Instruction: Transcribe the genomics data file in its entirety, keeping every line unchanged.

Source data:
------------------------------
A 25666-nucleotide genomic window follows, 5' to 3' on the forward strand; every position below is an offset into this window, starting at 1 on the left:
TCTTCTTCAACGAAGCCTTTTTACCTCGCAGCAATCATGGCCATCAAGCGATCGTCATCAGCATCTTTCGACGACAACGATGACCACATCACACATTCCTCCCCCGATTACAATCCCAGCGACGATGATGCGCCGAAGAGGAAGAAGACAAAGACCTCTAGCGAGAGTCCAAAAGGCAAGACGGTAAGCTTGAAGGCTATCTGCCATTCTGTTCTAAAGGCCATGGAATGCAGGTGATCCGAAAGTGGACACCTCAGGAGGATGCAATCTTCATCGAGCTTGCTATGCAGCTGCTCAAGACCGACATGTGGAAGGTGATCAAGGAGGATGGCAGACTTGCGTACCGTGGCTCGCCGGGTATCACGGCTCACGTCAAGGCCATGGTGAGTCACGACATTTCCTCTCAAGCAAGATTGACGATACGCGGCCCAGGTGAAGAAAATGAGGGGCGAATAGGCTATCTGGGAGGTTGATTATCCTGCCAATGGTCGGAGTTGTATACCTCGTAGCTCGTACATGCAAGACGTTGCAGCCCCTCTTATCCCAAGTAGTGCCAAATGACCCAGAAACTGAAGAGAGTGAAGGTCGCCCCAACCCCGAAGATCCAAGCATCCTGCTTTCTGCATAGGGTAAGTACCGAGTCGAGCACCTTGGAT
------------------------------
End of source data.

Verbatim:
A 25666-nucleotide genomic window follows, 5' to 3' on the forward strand; every position below is an offset into this window, starting at 1 on the left:
TCTTCTTCAACGAAGCCTTTTTACCTCGCAGCAATCATGGCCATCAAGCGATCGTCATCAGCATCTTTCGACGACAACGATGACCACATCACACATTCCTCCCCCGATTACAATCCCAGCGACGATGATGCGCCGAAGAGGAAGAAGACAAAGACCTCTAGCGAGAGTCCAAAAGGCAAGACGGTAAGCTTGAAGGCTATCTGCCATTCTGTTCTAAAGGCCATGGAATGCAGGTGATCCGAAAGTGGACACCTCAGGAGGATGCAATCTTCATCGAGCTTGCTATGCAGCTGCTCAAGACCGACATGTGGAAGGTGATCAAGGAGGATGGCAGACTTGCGTACCGTGGCTCGCCGGGTATCACGGCTCACGTCAAGGCCATGGTGAGTCACGACATTTCCTCTCAAGCAAGATTGACGATACGCGGCCCAGGTGAAGAAAATGAGGGGCGAATAGGCTATCTGGGAGGTTGATTATCCTGCCAATGGTCGGAGTTGTATACCTCGTAGCTCGTACATGCAAGACGTTGCAGCCCCTCTTATCCCAAGTAGTGCCAAATGACCCAGAAACTGAAGAGAGTGAAGGTCGCCCCAACCCCGAAGATCCAAGCATCCTGCTTTCTGCATAGGGTAAGTACCGAGTCGAGCACCTTGGAT